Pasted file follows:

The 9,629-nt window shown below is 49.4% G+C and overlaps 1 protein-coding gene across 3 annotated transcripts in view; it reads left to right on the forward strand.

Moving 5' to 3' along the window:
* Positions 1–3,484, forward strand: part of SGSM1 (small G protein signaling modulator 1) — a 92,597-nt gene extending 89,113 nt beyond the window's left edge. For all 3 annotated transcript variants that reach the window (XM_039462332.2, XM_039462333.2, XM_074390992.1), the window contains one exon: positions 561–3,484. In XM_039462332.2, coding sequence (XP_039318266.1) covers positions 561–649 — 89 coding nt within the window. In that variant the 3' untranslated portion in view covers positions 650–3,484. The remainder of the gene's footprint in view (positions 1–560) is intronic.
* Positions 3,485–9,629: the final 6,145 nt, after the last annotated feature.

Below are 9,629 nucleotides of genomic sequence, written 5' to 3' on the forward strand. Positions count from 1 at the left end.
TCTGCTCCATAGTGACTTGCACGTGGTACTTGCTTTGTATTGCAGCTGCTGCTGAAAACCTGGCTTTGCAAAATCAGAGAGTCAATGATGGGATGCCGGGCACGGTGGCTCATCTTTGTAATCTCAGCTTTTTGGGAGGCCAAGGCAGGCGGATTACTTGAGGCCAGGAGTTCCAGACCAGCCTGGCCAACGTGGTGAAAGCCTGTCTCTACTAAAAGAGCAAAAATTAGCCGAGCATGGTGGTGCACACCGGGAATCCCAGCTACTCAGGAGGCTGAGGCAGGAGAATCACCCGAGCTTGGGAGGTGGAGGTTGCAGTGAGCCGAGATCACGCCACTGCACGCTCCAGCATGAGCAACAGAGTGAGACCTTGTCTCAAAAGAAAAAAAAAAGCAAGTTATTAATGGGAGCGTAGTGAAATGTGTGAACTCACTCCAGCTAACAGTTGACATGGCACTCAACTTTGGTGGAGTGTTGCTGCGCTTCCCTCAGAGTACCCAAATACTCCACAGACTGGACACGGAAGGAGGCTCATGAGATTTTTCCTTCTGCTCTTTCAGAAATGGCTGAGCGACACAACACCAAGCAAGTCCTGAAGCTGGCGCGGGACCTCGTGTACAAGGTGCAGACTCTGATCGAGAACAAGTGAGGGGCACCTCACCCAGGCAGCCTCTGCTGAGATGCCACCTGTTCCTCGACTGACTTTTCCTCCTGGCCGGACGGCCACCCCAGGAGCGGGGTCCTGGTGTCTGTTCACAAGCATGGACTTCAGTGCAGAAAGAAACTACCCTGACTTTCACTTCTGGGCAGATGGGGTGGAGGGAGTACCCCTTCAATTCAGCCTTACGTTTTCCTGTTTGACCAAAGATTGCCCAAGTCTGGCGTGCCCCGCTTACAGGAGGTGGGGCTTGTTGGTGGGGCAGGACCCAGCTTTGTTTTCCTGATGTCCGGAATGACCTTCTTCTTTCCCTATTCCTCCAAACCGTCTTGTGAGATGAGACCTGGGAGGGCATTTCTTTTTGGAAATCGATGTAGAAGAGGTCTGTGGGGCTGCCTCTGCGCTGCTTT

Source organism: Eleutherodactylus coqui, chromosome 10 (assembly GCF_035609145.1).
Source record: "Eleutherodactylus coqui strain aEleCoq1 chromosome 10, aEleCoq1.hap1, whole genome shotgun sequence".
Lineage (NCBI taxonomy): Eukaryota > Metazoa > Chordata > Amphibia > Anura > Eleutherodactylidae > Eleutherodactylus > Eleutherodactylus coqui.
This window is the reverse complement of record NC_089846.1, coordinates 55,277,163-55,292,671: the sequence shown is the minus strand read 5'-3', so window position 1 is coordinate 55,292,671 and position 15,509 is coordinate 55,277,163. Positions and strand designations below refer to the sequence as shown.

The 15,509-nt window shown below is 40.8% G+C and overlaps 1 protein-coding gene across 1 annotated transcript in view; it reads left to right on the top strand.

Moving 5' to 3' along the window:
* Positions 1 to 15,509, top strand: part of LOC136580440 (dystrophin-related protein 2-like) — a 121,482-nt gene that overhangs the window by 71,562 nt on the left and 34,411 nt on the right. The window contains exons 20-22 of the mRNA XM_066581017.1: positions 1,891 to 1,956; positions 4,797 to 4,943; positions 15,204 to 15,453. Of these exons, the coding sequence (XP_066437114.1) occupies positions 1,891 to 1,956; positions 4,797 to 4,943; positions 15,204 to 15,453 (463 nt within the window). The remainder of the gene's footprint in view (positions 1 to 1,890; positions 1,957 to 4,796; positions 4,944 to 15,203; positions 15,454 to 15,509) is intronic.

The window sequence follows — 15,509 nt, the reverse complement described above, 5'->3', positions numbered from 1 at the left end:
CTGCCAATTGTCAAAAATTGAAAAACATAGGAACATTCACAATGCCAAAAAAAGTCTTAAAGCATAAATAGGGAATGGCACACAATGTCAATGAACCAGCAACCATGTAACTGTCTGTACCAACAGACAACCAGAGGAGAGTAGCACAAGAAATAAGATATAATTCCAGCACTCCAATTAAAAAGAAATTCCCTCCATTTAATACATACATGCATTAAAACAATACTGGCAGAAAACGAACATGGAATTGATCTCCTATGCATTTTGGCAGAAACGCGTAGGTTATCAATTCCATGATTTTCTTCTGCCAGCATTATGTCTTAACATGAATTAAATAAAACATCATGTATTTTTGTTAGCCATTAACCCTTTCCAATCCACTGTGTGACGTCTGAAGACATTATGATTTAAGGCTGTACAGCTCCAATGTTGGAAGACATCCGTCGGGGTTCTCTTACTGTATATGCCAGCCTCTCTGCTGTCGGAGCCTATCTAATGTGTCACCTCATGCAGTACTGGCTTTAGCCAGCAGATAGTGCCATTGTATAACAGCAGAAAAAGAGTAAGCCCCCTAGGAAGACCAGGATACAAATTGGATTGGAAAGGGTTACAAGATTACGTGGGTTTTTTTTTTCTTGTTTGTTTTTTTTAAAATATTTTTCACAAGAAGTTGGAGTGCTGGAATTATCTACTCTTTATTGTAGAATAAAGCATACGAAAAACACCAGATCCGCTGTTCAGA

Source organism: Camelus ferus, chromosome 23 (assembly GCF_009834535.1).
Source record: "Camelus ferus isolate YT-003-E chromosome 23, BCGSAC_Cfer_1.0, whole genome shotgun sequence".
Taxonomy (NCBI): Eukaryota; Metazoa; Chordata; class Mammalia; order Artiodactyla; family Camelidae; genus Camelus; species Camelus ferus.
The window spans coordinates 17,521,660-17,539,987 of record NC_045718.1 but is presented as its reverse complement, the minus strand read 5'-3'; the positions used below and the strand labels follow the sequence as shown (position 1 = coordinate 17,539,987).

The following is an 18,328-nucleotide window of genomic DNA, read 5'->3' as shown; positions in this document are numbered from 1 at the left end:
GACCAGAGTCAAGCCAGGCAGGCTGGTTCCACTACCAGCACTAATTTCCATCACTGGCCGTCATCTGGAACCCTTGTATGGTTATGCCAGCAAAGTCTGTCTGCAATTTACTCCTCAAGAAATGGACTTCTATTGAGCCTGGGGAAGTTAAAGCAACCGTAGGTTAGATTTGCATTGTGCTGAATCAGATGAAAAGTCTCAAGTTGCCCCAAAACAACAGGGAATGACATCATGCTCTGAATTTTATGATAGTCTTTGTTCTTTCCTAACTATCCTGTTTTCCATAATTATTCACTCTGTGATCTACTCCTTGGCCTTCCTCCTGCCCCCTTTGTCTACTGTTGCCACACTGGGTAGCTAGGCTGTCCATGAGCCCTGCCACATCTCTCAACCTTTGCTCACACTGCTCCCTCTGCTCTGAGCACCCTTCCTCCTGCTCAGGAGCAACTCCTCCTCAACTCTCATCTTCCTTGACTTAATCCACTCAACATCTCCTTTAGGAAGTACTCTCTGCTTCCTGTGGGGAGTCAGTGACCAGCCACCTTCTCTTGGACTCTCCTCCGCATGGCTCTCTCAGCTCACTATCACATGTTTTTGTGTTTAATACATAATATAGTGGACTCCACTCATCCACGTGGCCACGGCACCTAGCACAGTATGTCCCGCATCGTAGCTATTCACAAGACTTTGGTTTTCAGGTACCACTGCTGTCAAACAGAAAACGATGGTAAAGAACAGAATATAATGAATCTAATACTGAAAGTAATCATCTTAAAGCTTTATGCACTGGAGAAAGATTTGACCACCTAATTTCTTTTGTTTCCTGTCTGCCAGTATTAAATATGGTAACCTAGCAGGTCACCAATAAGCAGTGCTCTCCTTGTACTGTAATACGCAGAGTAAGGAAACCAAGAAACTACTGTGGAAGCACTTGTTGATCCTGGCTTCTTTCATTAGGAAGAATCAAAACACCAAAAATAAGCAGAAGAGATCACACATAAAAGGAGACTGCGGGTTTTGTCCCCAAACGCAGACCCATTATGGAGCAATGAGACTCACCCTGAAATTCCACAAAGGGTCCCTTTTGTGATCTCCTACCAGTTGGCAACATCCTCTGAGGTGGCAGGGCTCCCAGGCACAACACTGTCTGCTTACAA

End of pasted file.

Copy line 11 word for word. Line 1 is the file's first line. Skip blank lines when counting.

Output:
The 15,509-nt window shown below is 40.8% G+C and overlaps 1 protein-coding gene across 1 annotated transcript in view; it reads left to right on the top strand.